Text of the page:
PillowNaut said...

o wow this is real? a reader sent me a link to an article about Starwalker and it thought it was a parody, but now i see the blog and wonder if this will take off?? agreed it might hurt stature, as there seems to be an unspoken creed among astronauts that those who prove too "press hungry" are somewhat looked down upon, but i've never understood that.

anything that highlights the rigors of training and what it takes to put humans and hardware into space should be seen as an exciting venture!! especially now with our shuttle program winding down...

PillowNaut said...

And wow, those are some interesting gambling odds, I may mention that (along with the asteroids, LOL) too... for the sake of taking the bad news along with the good!! :)

brian said...

I don't know if it's real. I hope it is. The more I read the confusing comments from the show's creator (see this thread or threads on Facebook), the less convinced I am this show is genuine. Plus, the application process is very suspect. All it asks for is one's name, email, and postal code. How can they choose contestants based on only that information? Finally, if you want to enter via text message, it'll cost you about $10. Why? Maybe the whole thing is just a money-making scam. However, the optimist in me is holding out hope that this will be a real show... for the time being.

Bill said...

I really enjoyed your post. Not only was it interesting to see the numbers you came up with, but I was just having the "odds" discussion with some friends of mine. After batting around some statistics our bottom line was "You have to be better than one in a million". Never in a million years would my ego stretch far enough to believe that I'm better than a million other people. I have a bachelor's and master's in aerospace engineering, am a private pilot, am scuba certified, work in the space industry, etc, etc, so I would put my odds higher than someone serving a life sentence in prison, but ultimately I don't feel very positive about my chances. There are just so many amazing, incredible, motivated people that you really need that certain something to make it over the top.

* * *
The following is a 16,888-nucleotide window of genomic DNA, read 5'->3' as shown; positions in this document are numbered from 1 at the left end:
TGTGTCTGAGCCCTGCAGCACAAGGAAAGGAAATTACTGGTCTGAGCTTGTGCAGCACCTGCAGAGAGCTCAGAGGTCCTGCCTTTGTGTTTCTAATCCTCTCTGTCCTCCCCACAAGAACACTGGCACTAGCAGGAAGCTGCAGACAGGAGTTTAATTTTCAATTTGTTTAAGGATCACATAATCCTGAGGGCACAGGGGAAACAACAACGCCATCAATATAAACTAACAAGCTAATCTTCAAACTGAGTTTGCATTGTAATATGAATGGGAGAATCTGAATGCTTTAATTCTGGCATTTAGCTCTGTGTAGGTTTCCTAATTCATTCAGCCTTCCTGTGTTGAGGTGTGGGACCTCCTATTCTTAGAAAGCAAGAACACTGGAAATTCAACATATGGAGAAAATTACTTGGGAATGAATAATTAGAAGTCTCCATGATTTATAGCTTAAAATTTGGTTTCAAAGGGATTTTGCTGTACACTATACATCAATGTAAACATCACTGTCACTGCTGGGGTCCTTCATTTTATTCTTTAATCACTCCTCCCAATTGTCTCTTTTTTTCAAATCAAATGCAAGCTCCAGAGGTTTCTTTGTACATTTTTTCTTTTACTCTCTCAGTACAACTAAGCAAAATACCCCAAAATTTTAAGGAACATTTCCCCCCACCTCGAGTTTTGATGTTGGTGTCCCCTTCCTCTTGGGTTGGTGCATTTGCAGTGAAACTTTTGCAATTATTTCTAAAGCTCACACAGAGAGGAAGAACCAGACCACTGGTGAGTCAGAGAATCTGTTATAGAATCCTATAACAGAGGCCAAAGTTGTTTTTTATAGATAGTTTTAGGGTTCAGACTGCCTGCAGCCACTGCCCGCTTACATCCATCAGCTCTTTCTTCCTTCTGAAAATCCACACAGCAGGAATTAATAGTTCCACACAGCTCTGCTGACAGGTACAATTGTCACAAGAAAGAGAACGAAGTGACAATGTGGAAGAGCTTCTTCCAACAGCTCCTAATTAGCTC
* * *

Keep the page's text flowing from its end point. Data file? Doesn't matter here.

With NASA receiving 2,800 valid applications I think it starts coming down to who you know. I've spoken with a dozen astronauts over the years and each of them had worked with people closely associated with the group or were military.

So my conclusion? Apply to Starwalker and have fun. Scuba dive because it's awesome fun. Fly Cessna's because it's fun. Get involved with the local space community because it's fun! Just have fun!

P.S. I enjoy checking out this blog and seeing what's happening with people who are motivated to pursue their dream.

brian said...

Bill,

Those are words to live by. Thanks for sharing!

Brian

andrea said...

I recently came across your blog and have been reading along. I thought I would leave my first comment. I don't know what to say except that I have enjoyed reading. Nice blog. I will keep visiting this blog very often.


Margaret

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Steve Wattleford said...

This is a fraud. Do some research on Facebook. Look up Starwalker: It's all a bad fraud.

It's bad bad bad.

brian said...

Steve,

Note that this post is from November and pre-dates the official announcement of Starwalker.

I've been skeptical about Starwalker ever since the three ISU founders split from the project. I'm well aware of the dirt dug up on John Nolan on the various Parabolic Arc posts that are linked from Facebook. Plus, for some reason Starwalker denied my application even though they accepted applications from at least six of my friends.

It's sketchy and likely too good to be true.